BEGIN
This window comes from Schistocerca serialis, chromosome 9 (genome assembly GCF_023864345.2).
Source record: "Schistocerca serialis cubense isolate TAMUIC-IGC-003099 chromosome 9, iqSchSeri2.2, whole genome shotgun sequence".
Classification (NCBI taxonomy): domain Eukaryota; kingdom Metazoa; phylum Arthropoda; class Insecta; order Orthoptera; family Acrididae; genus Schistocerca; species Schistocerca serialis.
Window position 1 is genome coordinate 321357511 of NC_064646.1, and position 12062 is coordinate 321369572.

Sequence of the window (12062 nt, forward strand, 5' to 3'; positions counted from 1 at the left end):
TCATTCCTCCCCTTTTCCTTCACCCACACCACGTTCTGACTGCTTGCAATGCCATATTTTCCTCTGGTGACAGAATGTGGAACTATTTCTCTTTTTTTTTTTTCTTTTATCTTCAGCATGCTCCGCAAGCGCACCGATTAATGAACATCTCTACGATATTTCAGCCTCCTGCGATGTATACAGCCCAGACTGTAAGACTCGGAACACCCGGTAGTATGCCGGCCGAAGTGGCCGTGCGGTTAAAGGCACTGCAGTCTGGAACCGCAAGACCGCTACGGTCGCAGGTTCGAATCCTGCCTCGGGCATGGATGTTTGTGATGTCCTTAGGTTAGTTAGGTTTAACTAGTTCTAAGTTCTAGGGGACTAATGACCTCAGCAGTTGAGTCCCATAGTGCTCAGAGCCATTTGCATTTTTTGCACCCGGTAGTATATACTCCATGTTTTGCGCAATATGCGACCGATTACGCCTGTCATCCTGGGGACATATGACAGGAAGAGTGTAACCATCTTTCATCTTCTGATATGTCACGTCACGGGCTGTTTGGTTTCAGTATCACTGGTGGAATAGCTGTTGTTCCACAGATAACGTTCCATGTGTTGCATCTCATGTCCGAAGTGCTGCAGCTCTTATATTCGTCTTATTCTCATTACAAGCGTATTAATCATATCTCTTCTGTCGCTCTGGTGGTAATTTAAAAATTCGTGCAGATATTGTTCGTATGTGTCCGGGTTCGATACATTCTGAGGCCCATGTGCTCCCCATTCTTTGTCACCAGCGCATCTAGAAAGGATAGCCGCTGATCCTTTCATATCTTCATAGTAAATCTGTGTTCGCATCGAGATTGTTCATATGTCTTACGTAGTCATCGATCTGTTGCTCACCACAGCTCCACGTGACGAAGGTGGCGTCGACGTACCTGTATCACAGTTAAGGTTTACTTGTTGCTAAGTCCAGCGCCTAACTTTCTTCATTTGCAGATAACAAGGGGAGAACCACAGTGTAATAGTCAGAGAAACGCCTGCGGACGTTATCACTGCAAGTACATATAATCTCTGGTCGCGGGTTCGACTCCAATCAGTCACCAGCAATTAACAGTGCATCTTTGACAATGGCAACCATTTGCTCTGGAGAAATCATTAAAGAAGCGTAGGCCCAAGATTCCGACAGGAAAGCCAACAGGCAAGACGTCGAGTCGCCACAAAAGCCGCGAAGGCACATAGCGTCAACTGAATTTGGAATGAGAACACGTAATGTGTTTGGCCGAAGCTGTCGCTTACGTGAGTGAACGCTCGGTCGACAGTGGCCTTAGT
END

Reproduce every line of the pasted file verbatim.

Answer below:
This window comes from Schistocerca serialis, chromosome 9 (genome assembly GCF_023864345.2).
Source record: "Schistocerca serialis cubense isolate TAMUIC-IGC-003099 chromosome 9, iqSchSeri2.2, whole genome shotgun sequence".
Classification (NCBI taxonomy): domain Eukaryota; kingdom Metazoa; phylum Arthropoda; class Insecta; order Orthoptera; family Acrididae; genus Schistocerca; species Schistocerca serialis.
Window position 1 is genome coordinate 321357511 of NC_064646.1, and position 12062 is coordinate 321369572.

Sequence of the window (12062 nt, forward strand, 5' to 3'; positions counted from 1 at the left end):
TCATTCCTCCCCTTTTCCTTCACCCACACCACGTTCTGACTGCTTGCAATGCCATATTTTCCTCTGGTGACAGAATGTGGAACTATTTCTCTTTTTTTTTTTTCTTTTATCTTCAGCATGCTCCGCAAGCGCACCGATTAATGAACATCTCTACGATATTTCAGCCTCCTGCGATGTATACAGCCCAGACTGTAAGACTCGGAACACCCGGTAGTATGCCGGCCGAAGTGGCCGTGCGGTTAAAGGCACTGCAGTCTGGAACCGCAAGACCGCTACGGTCGCAGGTTCGAATCCTGCCTCGGGCATGGATGTTTGTGATGTCCTTAGGTTAGTTAGGTTTAACTAGTTCTAAGTTCTAGGGGACTAATGACCTCAGCAGTTGAGTCCCATAGTGCTCAGAGCCATTTGCATTTTTTGCACCCGGTAGTATATACTCCATGTTTTGCGCAATATGCGACCGATTACGCCTGTCATCCTGGGGACATATGACAGGAAGAGTGTAACCATCTTTCATCTTCTGATATGTCACGTCACGGGCTGTTTGGTTTCAGTATCACTGGTGGAATAGCTGTTGTTCCACAGATAACGTTCCATGTGTTGCATCTCATGTCCGAAGTGCTGCAGCTCTTATATTCGTCTTATTCTCATTACAAGCGTATTAATCATATCTCTTCTGTCGCTCTGGTGGTAATTTAAAAATTCGTGCAGATATTGTTCGTATGTGTCCGGGTTCGATACATTCTGAGGCCCATGTGCTCCCCATTCTTTGTCACCAGCGCATCTAGAAAGGATAGCCGCTGATCCTTTCATATCTTCATAGTAAATCTGTGTTCGCATCGAGATTGTTCATATGTCTTACGTAGTCATCGATCTGTTGCTCACCACAGCTCCACGTGACGAAGGTGGCGTCGACGTACCTGTATCACAGTTAAGGTTTACTTGTTGCTAAGTCCAGCGCCTAACTTTCTTCATTTGCAGATAACAAGGGGAGAACCACAGTGTAATAGTCAGAGAAACGCCTGCGGACGTTATCACTGCAAGTACATATAATCTCTGGTCGCGGGTTCGACTCCAATCAGTCACCAGCAATTAACAGTGCATCTTTGACAATGGCAACCATTTGCTCTGGAGAAATCATTAAAGAAGCGTAGGCCCAAGATTCCGACAGGAAAGCCAACAGGCAAGACGTCGAGTCGCCACAAAAGCCGCGAAGGCACATAGCGTCAACTGAATTTGGAATGAGAACACGTAATGTGTTTGGCCGAAGCTGTCGCTTACGTGAGTGAACGCTCGGTCGACAGTGGCCTTAGT